We Recycle – Owned by Justin and Giana Parker; this a privately owned and operated co-op intending to offer curbside single-stream recycling to all of Pueblo.  They will be working with Recycle America which has a transfer station in Colorado Springs and can track everything that you recycle so that you can be confident that it is not simply being transferred to another landfill, third world country or ocean somewhere.  Woohoo right?!!  This organization had great hopes of being the answer to many of our requests (and still has that potential eventually) but has been thwarted by zoning issues, legalities and resistance from certain “higher ups”.  They will be opening a Pueblo West drop off location in July to start off with.  At the location members can drop off co-mingled recyclables including paper products, plastics, glass and aluminum.   Members pay a small monthly fee to use the facility.  As the business grows they hope to expand to other locations, offer curbside pickup and possibly also offer trash collection.   www.werecyclecoop.com

The Happy Worm Herders and Gaia Health Institute – Local non-profit organization providing composting, vermicomposting and recycling.  The Worm Herders will be able collect grass clippings, leaves and tree waste, agricultural waste, source-separated food and paper waste, coffee grounds, organic cloth, and other organic waste.  These ingredients are mixed with biosolids, commonly known as sewer sludge, and inorganic materials, such as sifted street sweeping material and create a wonderful gourmet diet for worms. Once the worms have done their work, the final product, known as castings, will be dried, tested, and sold or distributed through programming.  Worm castings, another name for worm manure, are considered to be nature’s superior single-ingredient fertilizer and soil amendment. The castings provide naturally time released nutrients and trace minerals, help soils retain moisture, and enhance root production and root strength thereby helping prevent soil erosion.  Contact: 719-320-5080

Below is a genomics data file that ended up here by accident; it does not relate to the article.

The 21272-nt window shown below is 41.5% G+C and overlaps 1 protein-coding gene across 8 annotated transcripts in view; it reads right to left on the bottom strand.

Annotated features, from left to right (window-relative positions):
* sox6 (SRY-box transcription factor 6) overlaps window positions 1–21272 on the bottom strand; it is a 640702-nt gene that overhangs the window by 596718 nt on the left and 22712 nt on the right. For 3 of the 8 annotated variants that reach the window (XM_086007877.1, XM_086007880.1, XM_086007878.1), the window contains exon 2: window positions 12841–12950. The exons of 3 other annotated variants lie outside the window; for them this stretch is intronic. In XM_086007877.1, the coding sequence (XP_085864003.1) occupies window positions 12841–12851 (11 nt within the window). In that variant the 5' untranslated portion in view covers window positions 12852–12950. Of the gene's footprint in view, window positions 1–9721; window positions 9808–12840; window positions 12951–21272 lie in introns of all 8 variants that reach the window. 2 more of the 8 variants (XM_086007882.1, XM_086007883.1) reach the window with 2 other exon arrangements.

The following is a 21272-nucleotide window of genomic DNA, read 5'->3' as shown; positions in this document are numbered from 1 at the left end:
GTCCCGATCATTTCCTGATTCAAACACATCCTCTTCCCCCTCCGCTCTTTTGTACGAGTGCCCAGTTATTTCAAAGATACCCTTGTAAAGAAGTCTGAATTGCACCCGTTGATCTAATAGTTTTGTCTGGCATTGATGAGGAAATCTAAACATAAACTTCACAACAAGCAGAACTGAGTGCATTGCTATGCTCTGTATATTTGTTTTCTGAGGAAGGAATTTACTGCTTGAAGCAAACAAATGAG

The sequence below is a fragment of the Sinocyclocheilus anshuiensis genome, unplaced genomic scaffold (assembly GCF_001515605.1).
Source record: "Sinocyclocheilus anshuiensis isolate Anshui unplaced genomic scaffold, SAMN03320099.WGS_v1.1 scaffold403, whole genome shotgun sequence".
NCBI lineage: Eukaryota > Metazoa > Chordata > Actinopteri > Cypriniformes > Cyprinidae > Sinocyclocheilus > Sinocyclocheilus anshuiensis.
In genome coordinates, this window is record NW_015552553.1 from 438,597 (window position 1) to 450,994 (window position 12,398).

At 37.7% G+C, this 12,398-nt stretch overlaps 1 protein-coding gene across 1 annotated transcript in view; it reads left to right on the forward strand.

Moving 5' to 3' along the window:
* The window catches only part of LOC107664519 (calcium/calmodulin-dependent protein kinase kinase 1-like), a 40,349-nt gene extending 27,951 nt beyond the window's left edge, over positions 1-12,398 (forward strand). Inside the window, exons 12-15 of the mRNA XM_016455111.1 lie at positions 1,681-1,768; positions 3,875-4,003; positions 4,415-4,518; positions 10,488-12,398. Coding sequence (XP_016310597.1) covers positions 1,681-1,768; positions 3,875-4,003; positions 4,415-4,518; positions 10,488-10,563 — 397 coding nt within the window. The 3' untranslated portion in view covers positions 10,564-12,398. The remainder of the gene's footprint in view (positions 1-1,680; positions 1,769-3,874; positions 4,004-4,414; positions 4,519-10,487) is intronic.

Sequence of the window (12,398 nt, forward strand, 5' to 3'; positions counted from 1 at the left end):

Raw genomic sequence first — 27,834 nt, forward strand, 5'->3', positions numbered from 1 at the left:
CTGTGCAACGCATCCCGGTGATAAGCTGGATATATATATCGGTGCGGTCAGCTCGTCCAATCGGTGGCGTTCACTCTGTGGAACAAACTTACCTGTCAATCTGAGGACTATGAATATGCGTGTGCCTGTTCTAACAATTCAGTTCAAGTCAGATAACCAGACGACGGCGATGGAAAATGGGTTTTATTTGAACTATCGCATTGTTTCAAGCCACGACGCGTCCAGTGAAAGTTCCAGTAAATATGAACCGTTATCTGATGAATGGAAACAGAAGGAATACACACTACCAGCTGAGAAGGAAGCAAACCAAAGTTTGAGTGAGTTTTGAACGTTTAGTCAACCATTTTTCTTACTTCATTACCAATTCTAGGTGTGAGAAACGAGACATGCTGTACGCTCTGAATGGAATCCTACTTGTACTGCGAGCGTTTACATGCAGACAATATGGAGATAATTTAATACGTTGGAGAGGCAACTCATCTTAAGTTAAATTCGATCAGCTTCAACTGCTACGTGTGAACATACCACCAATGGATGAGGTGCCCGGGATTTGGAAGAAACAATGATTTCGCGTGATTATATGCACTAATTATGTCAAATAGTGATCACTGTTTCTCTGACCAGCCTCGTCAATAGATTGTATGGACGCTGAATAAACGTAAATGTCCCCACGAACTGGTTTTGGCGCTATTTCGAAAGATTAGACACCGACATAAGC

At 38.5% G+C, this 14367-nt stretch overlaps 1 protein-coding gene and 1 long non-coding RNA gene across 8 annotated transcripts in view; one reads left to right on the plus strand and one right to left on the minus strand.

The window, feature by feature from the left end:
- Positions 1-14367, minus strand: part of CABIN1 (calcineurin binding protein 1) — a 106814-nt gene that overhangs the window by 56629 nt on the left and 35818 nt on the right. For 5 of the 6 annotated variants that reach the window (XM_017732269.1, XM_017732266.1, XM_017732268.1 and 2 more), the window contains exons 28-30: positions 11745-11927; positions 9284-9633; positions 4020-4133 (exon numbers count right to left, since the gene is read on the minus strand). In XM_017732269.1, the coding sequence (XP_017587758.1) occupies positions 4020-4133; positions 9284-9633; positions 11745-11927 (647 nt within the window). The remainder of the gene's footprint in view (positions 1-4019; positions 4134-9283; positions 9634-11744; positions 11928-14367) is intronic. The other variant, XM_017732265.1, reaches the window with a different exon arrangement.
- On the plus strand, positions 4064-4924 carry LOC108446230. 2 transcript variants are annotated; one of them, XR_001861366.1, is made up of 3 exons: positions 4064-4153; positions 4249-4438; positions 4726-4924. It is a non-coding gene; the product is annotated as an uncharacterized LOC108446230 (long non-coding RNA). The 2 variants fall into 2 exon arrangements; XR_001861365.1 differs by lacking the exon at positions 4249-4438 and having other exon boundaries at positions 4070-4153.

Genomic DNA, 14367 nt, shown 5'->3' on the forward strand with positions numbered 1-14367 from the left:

Pueblo City-County Health Department – Offer occasional, always crowded, one day recycling drop-off events, usually at the State Fair Grounds and offering recycling of things such as: old electronics, paint, tires, hazardous waste, Christmas trees, etc.  The Health Department also has 3 recycling drop off sites in Pueblo West and one in Bessemer.  These drop off centers have bins for different colored glass, aluminum/tin and newspaper.  It is nice to have the locations but is certainly not the best way to get the majority of Pueblo convinced to start recycling, simply not convenient enough and still nowhere to take plastic.  Contact: www.pueblohealthdept.org, Recycling Hotline 583-4924

Green Drinks – This is a local chapter of a national organization dedicated to getting folks out of the house of the last Tuesday of every month to talk “Sustainability”.  This group is currently meeting at the Cock N’ Bull tavern in Pueblo, at 5:30 – the May meeting is on the 26th and the June meeting is on the 30th.  To attend or speak, call Dena Stevens for more information: 719-369-9087.

Heck, I’m just a veterinarian and by no means an expert on politics or starting a city/county wide recycling program but seems like too many cooks in the kitchen to me.  It’s uplifting and hopeful to see that so many different people are excited about recycling but can this many recycling committees, organizations and programs actually work at the same time?  We need something or someone to unite our efforts, which is what the intention of the Pueblo Recycling Coalition is… but it appears that it may not be enough.  As with any change there is always resistance and always a ton of politics and bureaucracy which are very hard for grass roots organizations to break through.

We need someone within the Pueblo government to step up and make everyone work together.  Perhaps what we need is a non-bias mayor position which would focus the City Council, County Council, Health Department and all of these smaller grass roots groups to come to one collective solution instead of competing against each other.